In April and May, 1961, the Soviet Union and the United States sent men into space for the first time. A prestige-laden theatre of a Cold War then scarcely 15 years old, the space race engaged the top levels of government, consumed billions of dollars, and ended with the collaboration of the two former antagonists.
Sputnik Sounds an Alarm
The U.S. developed atomic and hydrogen bombs before the Soviets. It was known that the Soviets stole American secrets before making their bomb. America was ahead in nuclear submarines and felt confident of a technological lead through most of the 1950’s.
So it came as a shock to many when the Soviet Union orbited the first artificial satellite, Sputnik, in October, 1957. The U.S., after a series of failures, finally orbited a satellite, Explorer I, early in 1958. During the interim and afterwards, the American public and its leaders were visibly nervous about the Soviet breakthrough and its implications for defense preparedness.
President Eisenhower felt it necessary to give a speech assuring the public that a serious space effort was under way and that the nation was not falling behind. Continued uneasiness and prodding from Congress resulted in the Space Act of 1958 and the establishment of the National Aeronautics and Space Administration (NASA) later that year. NASA was to be primarily a civilian space program, but full cooperation with the Defense Department was mandated.
Along with rocket development and research aimed at unmanned space exploration, a well-publicized project for preparing humans to fly in space was initiated in 1959. A mission control and training center was established in Houston, Texas, and a launch facility at Cape Canaveral, Florida. The largest rocket in history would be built in Alabama. The Mercury program proceeded on the assumption that an American pilot, designated as an astronaut, would be first in space.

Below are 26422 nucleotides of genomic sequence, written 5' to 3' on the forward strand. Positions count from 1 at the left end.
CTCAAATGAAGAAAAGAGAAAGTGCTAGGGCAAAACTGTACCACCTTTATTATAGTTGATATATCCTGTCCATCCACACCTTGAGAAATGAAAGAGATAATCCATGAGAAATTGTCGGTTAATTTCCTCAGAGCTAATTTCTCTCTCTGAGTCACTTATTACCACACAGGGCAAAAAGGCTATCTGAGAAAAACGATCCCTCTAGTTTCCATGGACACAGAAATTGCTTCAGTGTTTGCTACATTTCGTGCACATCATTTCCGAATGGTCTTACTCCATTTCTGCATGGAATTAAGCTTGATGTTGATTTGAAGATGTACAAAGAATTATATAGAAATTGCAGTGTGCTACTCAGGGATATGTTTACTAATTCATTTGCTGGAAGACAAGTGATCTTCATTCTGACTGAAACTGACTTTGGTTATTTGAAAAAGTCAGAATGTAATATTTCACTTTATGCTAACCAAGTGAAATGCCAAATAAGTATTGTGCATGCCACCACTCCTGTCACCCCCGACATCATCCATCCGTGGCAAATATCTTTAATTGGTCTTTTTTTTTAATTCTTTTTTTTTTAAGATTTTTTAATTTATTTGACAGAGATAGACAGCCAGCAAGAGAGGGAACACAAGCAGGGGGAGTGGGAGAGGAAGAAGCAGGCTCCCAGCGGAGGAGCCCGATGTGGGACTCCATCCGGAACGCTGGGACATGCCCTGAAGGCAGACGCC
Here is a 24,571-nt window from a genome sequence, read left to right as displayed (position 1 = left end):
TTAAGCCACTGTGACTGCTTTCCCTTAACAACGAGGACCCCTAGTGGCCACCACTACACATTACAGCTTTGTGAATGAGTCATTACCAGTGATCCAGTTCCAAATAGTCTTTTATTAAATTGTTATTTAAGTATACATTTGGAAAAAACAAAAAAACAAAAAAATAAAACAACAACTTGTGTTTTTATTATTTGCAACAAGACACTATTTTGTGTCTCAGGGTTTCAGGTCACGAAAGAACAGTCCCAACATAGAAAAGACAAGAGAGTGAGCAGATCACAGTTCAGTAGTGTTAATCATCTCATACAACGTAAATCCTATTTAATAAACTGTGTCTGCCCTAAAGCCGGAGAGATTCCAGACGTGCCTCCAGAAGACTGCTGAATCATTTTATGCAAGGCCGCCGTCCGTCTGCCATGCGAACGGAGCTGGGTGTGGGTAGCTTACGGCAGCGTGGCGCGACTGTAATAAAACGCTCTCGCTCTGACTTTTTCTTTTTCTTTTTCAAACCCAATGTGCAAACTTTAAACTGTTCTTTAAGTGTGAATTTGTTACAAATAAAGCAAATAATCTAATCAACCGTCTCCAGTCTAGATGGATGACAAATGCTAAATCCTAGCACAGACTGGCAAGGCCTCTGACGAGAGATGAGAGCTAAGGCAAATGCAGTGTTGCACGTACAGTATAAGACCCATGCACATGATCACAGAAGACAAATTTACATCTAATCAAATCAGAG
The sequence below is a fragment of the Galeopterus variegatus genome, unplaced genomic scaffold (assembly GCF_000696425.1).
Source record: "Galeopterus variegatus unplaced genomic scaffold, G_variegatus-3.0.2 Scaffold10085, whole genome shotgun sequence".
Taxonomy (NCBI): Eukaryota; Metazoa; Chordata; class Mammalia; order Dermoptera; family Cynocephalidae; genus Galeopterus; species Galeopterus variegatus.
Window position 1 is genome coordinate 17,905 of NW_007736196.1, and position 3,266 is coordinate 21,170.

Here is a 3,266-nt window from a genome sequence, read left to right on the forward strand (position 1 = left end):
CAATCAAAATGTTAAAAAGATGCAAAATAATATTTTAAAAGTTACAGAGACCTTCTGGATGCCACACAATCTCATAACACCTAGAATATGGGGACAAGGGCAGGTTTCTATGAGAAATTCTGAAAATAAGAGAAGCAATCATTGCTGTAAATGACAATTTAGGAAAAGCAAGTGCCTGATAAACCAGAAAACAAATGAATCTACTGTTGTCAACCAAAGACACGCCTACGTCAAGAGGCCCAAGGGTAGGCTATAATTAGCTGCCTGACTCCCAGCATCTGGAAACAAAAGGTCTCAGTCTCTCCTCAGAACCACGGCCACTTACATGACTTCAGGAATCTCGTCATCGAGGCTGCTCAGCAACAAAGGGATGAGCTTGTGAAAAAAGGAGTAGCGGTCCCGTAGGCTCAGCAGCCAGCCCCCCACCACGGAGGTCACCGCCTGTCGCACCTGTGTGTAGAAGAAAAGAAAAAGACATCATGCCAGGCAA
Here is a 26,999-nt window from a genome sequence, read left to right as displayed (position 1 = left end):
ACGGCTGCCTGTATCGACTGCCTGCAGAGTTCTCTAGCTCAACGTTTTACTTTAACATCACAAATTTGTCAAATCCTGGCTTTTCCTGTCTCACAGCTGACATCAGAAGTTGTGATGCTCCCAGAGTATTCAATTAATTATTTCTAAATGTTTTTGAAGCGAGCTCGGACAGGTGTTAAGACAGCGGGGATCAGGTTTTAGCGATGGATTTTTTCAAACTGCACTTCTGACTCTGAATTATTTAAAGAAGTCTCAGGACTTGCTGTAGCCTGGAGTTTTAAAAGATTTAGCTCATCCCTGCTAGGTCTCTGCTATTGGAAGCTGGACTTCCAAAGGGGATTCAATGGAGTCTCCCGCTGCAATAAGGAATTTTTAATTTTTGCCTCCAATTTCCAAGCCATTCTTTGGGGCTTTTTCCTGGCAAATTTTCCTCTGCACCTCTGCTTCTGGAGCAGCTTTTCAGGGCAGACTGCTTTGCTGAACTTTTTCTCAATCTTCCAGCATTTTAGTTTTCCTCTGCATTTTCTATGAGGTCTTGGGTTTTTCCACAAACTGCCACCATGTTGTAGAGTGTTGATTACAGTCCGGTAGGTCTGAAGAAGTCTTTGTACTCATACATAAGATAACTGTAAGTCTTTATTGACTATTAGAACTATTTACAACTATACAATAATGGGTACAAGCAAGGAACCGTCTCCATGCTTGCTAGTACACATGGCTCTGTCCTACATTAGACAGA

The Soviets Are First Again
But the Soviet government, less susceptible to public opinion and panic, had also been running a manned space program, decidedly less publicized. And so it came as another shock to the western world when Yuri Gagarin became the first human in space by orbiting the earth for 108 minutes on April 12, 1961. Soviet leader Nikita Kruschchev now swiftly maximized the public attention focused on Gagarin and the program he represented.
The U.S. was again embarrassed and tried to make the most of Astronaut Alan Shepard’s first American space flight barely three weeks later on May 5. But Shepard’s venture lasted just 15 minutes and, rather than orbiting him around the world, it took him approximately 300 miles to a planned splashdown. It wasn’t until February, 1962 that Astronaut John Glenn made the first American orbital flight, circling the earth three times. By that time, Soviet Cosmonaut (their term) Gherman Titov had orbited for a full day in August of 1961.
President John F. Kennedy, in office less than three months at the time of Gagarin’s feat, felt that a dramatic and sustained American response was called for. In a speech late in May, he proclaimed the goal of placing a man on the moon and returning him safely to earth before the end of the decade. The Apollo program achieved Kennedy’s goal in July, 1969, nearly six years after his assassination, when Neil Armstrong and Buzz Aldrin touched down on the moon and returned home. The disquieting early Soviet lead, despite strenuous and costly efforts, had not held up.
By 1975, the two space contending nations were flying a joint space project and, beginning in 1993, they have been the principal collaborators on the International Space Station.